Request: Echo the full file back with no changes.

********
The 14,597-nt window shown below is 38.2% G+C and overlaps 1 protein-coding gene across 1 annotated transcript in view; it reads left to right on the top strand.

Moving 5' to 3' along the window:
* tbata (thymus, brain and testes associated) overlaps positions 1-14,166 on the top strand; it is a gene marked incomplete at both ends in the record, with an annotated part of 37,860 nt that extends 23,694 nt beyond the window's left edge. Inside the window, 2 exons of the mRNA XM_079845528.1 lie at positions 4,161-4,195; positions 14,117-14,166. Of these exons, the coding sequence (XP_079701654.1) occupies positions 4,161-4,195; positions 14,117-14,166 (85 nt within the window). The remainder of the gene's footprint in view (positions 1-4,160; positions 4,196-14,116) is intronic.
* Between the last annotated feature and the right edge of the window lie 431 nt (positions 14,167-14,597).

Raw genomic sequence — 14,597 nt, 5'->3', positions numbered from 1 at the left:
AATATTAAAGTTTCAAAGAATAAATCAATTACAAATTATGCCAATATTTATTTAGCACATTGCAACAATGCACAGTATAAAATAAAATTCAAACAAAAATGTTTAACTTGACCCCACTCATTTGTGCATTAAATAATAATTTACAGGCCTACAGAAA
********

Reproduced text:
The 14,597-nt window shown below is 38.2% G+C and overlaps 1 protein-coding gene across 1 annotated transcript in view; it reads left to right on the top strand.

Moving 5' to 3' along the window:
* tbata (thymus, brain and testes associated) overlaps positions 1-14,166 on the top strand; it is a gene marked incomplete at both ends in the record, with an annotated part of 37,860 nt that extends 23,694 nt beyond the window's left edge. Inside the window, 2 exons of the mRNA XM_079845528.1 lie at positions 4,161-4,195; positions 14,117-14,166. Of these exons, the coding sequence (XP_079701654.1) occupies positions 4,161-4,195; positions 14,117-14,166 (85 nt within the window). The remainder of the gene's footprint in view (positions 1-4,160; positions 4,196-14,116) is intronic.
* Between the last annotated feature and the right edge of the window lie 431 nt (positions 14,167-14,597).

Raw genomic sequence — 14,597 nt, 5'->3', positions numbered from 1 at the left:
AATATTAAAGTTTCAAAGAATAAATCAATTACAAATTATGCCAATATTTATTTAGCACATTGCAACAATGCACAGTATAAAATAAAATTCAAACAAAAATGTTTAACTTGACCCCACTCATTTGTGCATTAAATAATAATTTACAGGCCTACAGAAA